The New York state Senate on Tuesday passed legislation aimed to make utility bills easier to pay for ratepayers, including the NY Heat Act, which aligns utility regulation with state climate justice and emission reduction targets.

The NY HEAT Act, which passed 40-22, had been approved by the state Senate last year but the Assembly and Gov. Kathy Hochul have yet to find agreement on all variables of the legislation. Hochul included key provisions in her 2025 state budget, but not the entire piece of legislation.

The bill is intended to limit costs to customers as New York state transitions away from natural gas while protecting them from predatory practices by capping utility costs at 6% of income for low- and moderate-income New Yorkers to prevent utility companies from hiking rates.

“With gas utilities raising rates across the state in order to double down on outdated fossil gas infrastructure, it's never been clearer that the status quo is not only unsustainable, it's also unaffordable,” Democratic state Sen. Liz Kruger, who sponsored the legislation, said in a statement.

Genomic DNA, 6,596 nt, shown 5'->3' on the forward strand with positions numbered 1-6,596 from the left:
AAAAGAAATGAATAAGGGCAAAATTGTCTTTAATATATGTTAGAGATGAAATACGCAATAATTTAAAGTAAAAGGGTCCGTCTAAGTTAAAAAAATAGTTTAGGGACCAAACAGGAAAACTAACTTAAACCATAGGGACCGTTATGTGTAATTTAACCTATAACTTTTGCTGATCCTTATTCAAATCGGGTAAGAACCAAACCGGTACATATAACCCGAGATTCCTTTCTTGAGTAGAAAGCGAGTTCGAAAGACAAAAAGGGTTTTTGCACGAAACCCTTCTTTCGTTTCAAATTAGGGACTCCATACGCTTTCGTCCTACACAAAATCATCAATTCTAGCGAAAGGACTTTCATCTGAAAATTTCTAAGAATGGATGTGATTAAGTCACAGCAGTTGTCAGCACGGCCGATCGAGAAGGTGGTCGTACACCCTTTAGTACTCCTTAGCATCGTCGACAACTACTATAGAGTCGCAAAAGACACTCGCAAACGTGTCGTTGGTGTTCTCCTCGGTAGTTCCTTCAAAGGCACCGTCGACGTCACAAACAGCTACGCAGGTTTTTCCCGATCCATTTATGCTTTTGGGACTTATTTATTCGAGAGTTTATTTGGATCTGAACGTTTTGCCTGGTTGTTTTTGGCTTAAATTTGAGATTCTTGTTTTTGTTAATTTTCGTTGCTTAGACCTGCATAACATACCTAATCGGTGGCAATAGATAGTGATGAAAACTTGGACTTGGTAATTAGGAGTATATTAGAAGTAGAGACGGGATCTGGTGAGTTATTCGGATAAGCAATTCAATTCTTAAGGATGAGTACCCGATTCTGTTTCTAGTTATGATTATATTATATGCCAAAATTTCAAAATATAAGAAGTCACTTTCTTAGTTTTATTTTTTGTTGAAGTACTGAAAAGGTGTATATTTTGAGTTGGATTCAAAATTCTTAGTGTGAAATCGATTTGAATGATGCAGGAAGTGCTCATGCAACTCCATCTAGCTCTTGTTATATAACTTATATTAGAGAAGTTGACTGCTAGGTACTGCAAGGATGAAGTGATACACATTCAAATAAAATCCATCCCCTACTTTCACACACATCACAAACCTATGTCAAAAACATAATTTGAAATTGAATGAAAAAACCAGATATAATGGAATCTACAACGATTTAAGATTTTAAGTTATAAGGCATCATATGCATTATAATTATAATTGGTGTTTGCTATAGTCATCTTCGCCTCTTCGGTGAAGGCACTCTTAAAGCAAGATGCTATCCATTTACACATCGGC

The other bills the chamber passed would:

  • Require the Public Service Commission to consider the economic impact of utility rates and charges when evaluating utilities’ proposed rate changes
  • Direct the Department of State and Public Service Commission to study and report upon disclosure by utilities to credit reporting agencies regarding late payments
  • Require electric corporations, gas corporations, steam corporations and water-works corporations to use standardized return on equity calculations set by the Public Service Commission to prevent unjustifiable rate increases
  • Direct utilities to file with the Public Service Commission a model procedure for calculating estimated utility bills and to use more actual meter readings
  • Establish civil penalties for utilities that knowingly make false material statements to the Public Service Commission in relation to a rate-making proceeding
  • Require social services districts to automatically re-enroll eligible people or households for the low-income home energy assistance program (LIHEAP) if they remain eligible


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